Monday, November 14, 2011

Homestead-Miami Storylines: Only 3 Points Separates The Leaders

Edwards is a -155 favorite in Vegas to win title
3, 2, 1.

Three points. After 35 races, more than 10,000 laps and 13,000 miles run, only three points separate first and second going into the final race of the season, at Homestead-Miami Speedway. Under the previous points system, that roughly translates to 13 points, making it the third-closest margin going into the final race since the inception of the position-based points system in 1975.

Two superstars still in contention. One – the points leader Carl Edwards – eyes his first NASCAR Sprint Cup Series championship. Tony Stewart’s the other. A 2011 championship would give Stewart three NASCAR Sprint Cup titles, and put him on a rarified level of NASCAR greats.

One championship. The NASCAR Sprint Cup Series championship has had one home in each of the last five years – that of Jimmie Johnson. There will be a new champion in 2011, one that will likely remain TBD until the final lap of Sunday’s Ford 400 at Homestead-Miami Speedway.

And here’s a fascinating thought: The “Walk Off Win” factor. If Edwards wins Sunday, he’s the champion. If Stewart wins Sunday, he’s the champion.

The scenarios are many, depending on where Edwards and Stewart eventually finish. But a win would guarantee a title for both. Also, if Edwards finishes ahead of Stewart, he’ll win a championship. The bright side for Stewart: he owns the tie-breaker (most wins), so he needs only to tie Edwards to win his third championship.

For the first time since 2008, all three of NASCAR’s national series’ championships will be decided at the season finale at Homestead.

In the NASCAR Nationwide Series, Ricky Stenhouse Jr. looks primed to win his first series championship. But it’s not over yet. Elliott Sadler is still mathematically eligible for the title, though he needs a stellar finish and lots of help in the form of a poor finish by Stenhouse in Saturday’s Ford 300.

In the NASCAR Camping World Series, three drivers remain in the mix: Austin Dillon, Johnny Sauter and James Buescher. Dillon, the front-runner, needs to finish 16th or better in Friday’s Ford 200 to become the youngest champion in series history.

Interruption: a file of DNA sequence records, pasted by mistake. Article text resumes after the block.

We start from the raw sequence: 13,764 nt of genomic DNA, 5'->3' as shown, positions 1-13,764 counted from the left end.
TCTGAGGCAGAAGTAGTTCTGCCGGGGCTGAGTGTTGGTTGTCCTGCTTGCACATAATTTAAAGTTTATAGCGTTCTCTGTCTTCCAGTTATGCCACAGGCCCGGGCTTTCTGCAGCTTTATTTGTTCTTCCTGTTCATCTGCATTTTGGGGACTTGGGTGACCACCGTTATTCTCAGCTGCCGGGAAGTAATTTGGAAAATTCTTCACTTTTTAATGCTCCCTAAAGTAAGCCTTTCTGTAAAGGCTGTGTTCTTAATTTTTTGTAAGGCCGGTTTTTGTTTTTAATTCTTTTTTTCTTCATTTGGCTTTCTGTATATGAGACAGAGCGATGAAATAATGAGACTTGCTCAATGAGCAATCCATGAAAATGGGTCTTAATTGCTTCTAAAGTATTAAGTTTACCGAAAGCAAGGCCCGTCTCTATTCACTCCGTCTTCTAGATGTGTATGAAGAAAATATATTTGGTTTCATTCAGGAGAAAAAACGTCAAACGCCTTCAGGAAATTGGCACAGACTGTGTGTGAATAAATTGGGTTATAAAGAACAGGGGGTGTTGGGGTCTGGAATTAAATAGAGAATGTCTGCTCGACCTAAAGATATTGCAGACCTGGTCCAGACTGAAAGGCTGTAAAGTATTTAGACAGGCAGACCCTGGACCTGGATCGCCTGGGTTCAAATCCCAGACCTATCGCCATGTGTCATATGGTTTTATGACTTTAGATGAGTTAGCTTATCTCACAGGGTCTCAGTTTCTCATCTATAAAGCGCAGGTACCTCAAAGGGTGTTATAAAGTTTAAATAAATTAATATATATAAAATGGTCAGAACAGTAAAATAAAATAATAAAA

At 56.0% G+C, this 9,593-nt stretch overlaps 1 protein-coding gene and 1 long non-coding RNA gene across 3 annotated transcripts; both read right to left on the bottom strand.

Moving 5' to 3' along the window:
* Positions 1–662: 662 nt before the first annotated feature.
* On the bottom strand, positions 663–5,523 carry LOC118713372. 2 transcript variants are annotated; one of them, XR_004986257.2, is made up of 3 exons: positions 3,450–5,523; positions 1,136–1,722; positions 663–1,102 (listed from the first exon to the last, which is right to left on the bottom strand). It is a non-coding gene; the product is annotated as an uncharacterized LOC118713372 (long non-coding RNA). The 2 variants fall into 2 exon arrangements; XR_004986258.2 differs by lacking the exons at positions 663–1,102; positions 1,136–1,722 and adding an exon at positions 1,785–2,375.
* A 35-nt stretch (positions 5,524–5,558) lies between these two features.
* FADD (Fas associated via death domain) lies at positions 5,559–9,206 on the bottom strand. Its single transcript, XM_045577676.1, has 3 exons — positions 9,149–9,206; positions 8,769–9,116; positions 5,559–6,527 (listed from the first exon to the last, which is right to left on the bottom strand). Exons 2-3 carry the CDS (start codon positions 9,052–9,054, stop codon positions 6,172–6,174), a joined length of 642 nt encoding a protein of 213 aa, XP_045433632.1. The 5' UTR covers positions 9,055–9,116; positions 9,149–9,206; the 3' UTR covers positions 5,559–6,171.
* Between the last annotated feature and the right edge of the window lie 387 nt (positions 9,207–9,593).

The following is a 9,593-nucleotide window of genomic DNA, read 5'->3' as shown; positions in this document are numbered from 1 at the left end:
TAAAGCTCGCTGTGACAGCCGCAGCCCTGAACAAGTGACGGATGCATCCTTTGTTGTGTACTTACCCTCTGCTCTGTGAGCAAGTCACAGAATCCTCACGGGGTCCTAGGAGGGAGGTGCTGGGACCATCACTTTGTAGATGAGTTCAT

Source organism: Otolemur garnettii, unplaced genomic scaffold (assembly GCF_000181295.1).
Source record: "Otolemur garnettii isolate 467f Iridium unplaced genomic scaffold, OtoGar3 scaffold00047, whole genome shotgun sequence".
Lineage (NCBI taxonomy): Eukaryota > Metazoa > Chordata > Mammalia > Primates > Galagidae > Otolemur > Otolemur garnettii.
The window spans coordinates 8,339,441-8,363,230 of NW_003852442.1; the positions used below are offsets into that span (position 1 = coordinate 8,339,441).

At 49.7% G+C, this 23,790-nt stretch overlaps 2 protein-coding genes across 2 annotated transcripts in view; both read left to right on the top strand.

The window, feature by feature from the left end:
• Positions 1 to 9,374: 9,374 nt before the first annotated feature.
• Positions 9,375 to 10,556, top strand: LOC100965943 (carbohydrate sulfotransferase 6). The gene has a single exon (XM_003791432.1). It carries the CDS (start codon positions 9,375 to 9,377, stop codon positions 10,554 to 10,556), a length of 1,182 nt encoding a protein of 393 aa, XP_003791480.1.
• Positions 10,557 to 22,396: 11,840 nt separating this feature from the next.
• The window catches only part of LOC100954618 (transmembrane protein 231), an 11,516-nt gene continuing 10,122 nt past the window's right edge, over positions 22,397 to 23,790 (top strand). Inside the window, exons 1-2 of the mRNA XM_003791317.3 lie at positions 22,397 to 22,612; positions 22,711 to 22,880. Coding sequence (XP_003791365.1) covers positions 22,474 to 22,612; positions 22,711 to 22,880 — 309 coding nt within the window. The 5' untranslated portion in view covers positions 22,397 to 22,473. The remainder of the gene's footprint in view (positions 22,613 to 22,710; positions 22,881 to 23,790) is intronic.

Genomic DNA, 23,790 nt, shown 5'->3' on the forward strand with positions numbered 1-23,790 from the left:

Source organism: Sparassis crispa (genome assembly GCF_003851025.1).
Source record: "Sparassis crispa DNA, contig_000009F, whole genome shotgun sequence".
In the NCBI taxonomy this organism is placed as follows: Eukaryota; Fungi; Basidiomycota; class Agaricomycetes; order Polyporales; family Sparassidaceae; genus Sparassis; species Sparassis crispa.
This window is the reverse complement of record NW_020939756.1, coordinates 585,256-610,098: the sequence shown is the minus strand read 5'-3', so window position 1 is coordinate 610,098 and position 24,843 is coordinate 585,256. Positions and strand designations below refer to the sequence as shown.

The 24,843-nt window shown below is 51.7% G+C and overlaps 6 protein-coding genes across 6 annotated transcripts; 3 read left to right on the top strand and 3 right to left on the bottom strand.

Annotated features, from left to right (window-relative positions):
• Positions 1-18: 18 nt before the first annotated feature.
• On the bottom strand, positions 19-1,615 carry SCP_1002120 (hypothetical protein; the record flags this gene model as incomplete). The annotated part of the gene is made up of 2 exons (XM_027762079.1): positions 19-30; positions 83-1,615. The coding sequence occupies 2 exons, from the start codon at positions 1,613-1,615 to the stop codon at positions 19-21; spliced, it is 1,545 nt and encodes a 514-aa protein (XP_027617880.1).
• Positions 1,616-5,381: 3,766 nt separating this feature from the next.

Edwards Vs. Stewart: An Epic Matchup
Stewart has 4 wins in 9 Chase races (Getty)
Sunday it all comes down to Carl Edwards and Tony Stewart. All other drivers have been officially eliminated from championship consideration. A deeper look at the two combatants…

Carl Edwards: A picture of consistency, Edwards owns series-best numbers in top fives (18) and top 10s (25). But the reason he owns the points lead: his win at Las Vegas Motor Speedway earlier this season. Both Edwards and Stewart have scored the exact same amount of points over the first nine Chase for the NASCAR Sprint Cup races (356), but Edwards holds his scant three-point edge thanks to the three Chase bonus points he earned for his win at Las Vegas.

If Edwards holds on to his lead, he’ll join Bobby Labonte as the only two drivers to win both the NASCAR Nationwide Series and NASCAR Sprint Cup championships.

History is on his side. There have been only three season-finale comebacks since 1975. In 1979, Richard Petty overcame a two-point deficit to overtake Darrell Waltrip; in 1992, Alan Kulwicki erased Davey Allison’s 30-point lead in the finale; and last season, Jimmie Johnson trailed Denny Hamlin by 15 points, but came back to win his fifth consecutive championship.

Another reason for optimism: His success rate at Homestead is practically unmatched. He has two wins, four top fives and six top 10s in seven Homestead starts. He owns the top average finish (5.7) and the top Driver Rating (117.5). He hasn’t finished outside the top 10 since his first visit to the track, a 14th-place run in 2004.